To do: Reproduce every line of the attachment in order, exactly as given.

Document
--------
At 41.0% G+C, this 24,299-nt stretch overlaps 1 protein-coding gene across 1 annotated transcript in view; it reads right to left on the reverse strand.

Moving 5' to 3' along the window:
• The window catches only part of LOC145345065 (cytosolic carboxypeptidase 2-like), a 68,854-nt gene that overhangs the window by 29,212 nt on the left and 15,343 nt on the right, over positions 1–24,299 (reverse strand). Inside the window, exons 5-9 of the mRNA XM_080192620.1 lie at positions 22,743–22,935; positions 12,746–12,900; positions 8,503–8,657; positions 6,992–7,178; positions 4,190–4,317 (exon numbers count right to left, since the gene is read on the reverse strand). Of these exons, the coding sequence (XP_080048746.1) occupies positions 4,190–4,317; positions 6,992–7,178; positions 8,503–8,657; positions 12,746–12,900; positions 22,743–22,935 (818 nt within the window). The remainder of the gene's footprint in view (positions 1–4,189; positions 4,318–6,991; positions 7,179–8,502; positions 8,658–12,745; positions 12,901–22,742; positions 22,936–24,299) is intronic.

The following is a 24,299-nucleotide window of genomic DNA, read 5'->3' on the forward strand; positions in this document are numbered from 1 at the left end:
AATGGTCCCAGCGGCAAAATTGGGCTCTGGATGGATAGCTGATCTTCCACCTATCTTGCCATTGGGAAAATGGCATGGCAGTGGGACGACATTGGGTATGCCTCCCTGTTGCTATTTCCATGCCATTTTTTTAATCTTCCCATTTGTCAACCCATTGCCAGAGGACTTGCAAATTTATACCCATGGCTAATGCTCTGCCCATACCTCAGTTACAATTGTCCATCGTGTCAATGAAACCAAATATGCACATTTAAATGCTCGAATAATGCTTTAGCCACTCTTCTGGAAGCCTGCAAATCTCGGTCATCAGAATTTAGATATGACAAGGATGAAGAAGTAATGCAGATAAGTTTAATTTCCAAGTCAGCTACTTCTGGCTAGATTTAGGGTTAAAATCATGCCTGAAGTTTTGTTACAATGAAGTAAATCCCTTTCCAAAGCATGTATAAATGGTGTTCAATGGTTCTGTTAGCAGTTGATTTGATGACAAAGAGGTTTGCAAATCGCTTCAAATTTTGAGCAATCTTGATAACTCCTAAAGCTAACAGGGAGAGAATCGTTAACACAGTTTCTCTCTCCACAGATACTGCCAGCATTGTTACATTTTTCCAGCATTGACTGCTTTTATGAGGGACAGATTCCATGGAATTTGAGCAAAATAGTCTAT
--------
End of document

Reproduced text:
At 41.0% G+C, this 24,299-nt stretch overlaps 1 protein-coding gene across 1 annotated transcript in view; it reads right to left on the reverse strand.

Moving 5' to 3' along the window:
• The window catches only part of LOC145345065 (cytosolic carboxypeptidase 2-like), a 68,854-nt gene that overhangs the window by 29,212 nt on the left and 15,343 nt on the right, over positions 1–24,299 (reverse strand). Inside the window, exons 5-9 of the mRNA XM_080192620.1 lie at positions 22,743–22,935; positions 12,746–12,900; positions 8,503–8,657; positions 6,992–7,178; positions 4,190–4,317 (exon numbers count right to left, since the gene is read on the reverse strand). Of these exons, the coding sequence (XP_080048746.1) occupies positions 4,190–4,317; positions 6,992–7,178; positions 8,503–8,657; positions 12,746–12,900; positions 22,743–22,935 (818 nt within the window). The remainder of the gene's footprint in view (positions 1–4,189; positions 4,318–6,991; positions 7,179–8,502; positions 8,658–12,745; positions 12,901–22,742; positions 22,936–24,299) is intronic.

The following is a 24,299-nucleotide window of genomic DNA, read 5'->3' on the forward strand; positions in this document are numbered from 1 at the left end:
AATGGTCCCAGCGGCAAAATTGGGCTCTGGATGGATAGCTGATCTTCCACCTATCTTGCCATTGGGAAAATGGCATGGCAGTGGGACGACATTGGGTATGCCTCCCTGTTGCTATTTCCATGCCATTTTTTTAATCTTCCCATTTGTCAACCCATTGCCAGAGGACTTGCAAATTTATACCCATGGCTAATGCTCTGCCCATACCTCAGTTACAATTGTCCATCGTGTCAATGAAACCAAATATGCACATTTAAATGCTCGAATAATGCTTTAGCCACTCTTCTGGAAGCCTGCAAATCTCGGTCATCAGAATTTAGATATGACAAGGATGAAGAAGTAATGCAGATAAGTTTAATTTCCAAGTCAGCTACTTCTGGCTAGATTTAGGGTTAAAATCATGCCTGAAGTTTTGTTACAATGAAGTAAATCCCTTTCCAAAGCATGTATAAATGGTGTTCAATGGTTCTGTTAGCAGTTGATTTGATGACAAAGAGGTTTGCAAATCGCTTCAAATTTTGAGCAATCTTGATAACTCCTAAAGCTAACAGGGAGAGAATCGTTAACACAGTTTCTCTCTCCACAGATACTGCCAGCATTGTTACATTTTTCCAGCATTGACTGCTTTTATGAGGGACAGATTCCATGGAATTTGAGCAAAATAGTCTAT